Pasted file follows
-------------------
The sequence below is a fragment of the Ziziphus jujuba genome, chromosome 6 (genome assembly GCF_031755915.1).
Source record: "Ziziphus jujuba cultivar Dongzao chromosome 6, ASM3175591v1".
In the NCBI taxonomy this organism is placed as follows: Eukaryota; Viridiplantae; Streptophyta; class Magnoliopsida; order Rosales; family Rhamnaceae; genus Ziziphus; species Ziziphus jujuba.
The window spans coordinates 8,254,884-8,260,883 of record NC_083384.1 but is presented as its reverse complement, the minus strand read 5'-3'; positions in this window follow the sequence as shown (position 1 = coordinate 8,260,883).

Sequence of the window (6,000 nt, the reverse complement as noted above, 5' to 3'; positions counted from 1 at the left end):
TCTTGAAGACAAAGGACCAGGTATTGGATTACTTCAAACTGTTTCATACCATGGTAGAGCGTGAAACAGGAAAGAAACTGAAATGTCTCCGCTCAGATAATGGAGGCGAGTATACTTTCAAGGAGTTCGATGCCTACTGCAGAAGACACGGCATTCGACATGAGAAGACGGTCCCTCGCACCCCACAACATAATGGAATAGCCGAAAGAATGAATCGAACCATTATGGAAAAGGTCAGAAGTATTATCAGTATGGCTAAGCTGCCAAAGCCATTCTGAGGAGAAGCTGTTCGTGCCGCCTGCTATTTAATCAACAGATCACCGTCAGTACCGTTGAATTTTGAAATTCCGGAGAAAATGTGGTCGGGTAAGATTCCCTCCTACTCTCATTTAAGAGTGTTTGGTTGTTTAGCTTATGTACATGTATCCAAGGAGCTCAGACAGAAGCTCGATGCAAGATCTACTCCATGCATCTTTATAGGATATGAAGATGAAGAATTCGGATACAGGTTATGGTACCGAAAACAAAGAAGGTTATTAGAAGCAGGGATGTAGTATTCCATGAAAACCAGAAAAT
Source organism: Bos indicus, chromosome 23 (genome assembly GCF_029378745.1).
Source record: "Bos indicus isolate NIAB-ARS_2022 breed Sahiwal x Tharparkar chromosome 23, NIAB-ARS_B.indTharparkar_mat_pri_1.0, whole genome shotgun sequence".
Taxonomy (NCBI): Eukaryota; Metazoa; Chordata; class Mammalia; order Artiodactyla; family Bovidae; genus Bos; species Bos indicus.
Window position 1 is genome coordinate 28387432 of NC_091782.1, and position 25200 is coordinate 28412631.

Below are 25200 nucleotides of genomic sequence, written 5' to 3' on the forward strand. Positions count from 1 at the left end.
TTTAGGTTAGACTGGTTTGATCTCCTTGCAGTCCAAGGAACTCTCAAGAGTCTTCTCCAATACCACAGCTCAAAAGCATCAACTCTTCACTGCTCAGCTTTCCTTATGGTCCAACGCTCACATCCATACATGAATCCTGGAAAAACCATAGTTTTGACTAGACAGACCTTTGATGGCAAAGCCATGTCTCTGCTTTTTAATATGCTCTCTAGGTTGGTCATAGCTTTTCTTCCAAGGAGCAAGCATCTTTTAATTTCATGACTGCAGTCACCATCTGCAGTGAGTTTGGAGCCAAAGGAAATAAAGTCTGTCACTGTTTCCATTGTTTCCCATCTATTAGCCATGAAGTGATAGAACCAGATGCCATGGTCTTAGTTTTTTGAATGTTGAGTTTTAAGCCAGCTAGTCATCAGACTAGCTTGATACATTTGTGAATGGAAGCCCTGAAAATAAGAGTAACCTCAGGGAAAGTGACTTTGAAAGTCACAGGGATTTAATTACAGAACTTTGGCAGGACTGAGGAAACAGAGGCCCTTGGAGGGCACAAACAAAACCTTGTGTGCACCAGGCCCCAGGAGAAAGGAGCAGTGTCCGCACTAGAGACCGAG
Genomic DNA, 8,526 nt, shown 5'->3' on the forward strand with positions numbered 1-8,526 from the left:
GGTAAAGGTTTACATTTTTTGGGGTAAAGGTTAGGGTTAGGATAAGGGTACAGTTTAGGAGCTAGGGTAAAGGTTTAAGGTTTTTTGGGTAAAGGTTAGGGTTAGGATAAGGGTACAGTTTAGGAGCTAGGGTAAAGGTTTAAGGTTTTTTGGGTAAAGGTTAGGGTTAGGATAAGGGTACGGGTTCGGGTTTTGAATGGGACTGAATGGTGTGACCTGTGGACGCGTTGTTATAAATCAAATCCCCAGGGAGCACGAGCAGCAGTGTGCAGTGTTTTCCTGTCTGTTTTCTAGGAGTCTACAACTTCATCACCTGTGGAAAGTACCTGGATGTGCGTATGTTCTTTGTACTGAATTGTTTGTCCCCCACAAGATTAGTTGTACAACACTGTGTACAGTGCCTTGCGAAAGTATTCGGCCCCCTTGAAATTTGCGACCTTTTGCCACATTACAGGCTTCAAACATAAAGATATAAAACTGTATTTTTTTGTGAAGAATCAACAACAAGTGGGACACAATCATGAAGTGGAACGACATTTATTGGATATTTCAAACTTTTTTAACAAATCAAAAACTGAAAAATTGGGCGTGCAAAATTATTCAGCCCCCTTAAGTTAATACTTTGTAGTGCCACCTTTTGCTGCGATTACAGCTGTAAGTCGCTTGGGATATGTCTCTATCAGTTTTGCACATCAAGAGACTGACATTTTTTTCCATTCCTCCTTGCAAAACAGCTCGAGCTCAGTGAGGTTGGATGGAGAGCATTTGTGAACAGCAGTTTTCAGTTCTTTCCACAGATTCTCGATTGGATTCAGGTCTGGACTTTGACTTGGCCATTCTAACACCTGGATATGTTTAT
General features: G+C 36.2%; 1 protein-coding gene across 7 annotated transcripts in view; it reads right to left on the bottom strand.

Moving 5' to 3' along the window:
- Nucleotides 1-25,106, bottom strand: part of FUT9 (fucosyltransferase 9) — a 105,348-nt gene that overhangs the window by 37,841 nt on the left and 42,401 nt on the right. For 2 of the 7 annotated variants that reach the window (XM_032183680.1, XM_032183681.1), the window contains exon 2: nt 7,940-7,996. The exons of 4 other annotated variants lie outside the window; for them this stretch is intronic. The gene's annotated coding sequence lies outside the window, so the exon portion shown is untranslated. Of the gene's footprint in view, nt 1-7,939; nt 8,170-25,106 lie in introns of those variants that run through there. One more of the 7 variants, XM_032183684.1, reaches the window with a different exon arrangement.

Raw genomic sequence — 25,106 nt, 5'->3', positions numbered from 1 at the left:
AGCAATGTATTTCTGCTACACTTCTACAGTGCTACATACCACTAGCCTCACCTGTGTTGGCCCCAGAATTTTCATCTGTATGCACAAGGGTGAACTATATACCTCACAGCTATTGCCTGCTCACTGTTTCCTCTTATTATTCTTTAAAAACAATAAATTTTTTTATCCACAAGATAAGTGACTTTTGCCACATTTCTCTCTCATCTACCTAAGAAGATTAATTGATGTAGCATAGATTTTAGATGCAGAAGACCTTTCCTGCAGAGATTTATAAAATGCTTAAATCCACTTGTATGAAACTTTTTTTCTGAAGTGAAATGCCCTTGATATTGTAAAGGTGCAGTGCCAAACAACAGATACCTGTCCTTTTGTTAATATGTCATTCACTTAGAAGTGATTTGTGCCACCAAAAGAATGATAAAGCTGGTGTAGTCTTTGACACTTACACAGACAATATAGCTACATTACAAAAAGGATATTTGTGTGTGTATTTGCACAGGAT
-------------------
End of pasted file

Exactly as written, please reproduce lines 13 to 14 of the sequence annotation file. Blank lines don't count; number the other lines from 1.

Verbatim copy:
Genomic DNA, 8,526 nt, shown 5'->3' on the forward strand with positions numbered 1-8,526 from the left:
GGTAAAGGTTTACATTTTTTGGGGTAAAGGTTAGGGTTAGGATAAGGGTACAGTTTAGGAGCTAGGGTAAAGGTTTAAGGTTTTTTGGGTAAAGGTTAGGGTTAGGATAAGGGTACAGTTTAGGAGCTAGGGTAAAGGTTTAAGGTTTTTTGGGTAAAGGTTAGGGTTAGGATAAGGGTACGGGTTCGGGTTTTGAATGGGACTGAATGGTGTGACCTGTGGACGCGTTGTTATAAATCAAATCCCCAGGGAGCACGAGCAGCAGTGTGCAGTGTTTTCCTGTCTGTTTTCTAGGAGTCTACAACTTCATCACCTGTGGAAAGTACCTGGATGTGCGTATGTTCTTTGTACTGAATTGTTTGTCCCCCACAAGATTAGTTGTACAACACTGTGTACAGTGCCTTGCGAAAGTATTCGGCCCCCTTGAAATTTGCGACCTTTTGCCACATTACAGGCTTCAAACATAAAGATATAAAACTGTATTTTTTTGTGAAGAATCAACAACAAGTGGGACACAATCATGAAGTGGAACGACATTTATTGGATATTTCAAACTTTTTTAACAAATCAAAAACTGAAAAATTGGGCGTGCAAAATTATTCAGCCCCCTTAAGTTAATACTTTGTAGTGCCACCTTTTGCTGCGATTACAGCTGTAAGTCGCTTGGGATATGTCTCTATCAGTTTTGCACATCAAGAGACTGACATTTTTTTCCATTCCTCCTTGCAAAACAGCTCGAGCTCAGTGAGGTTGGATGGAGAGCATTTGTGAACAGCAGTTTTCAGTTCTTTCCACAGATTCTCGATTGGATTCAGGTCTGGACTTTGACTTGGCCATTCTAACACCTGGATATGTTTAT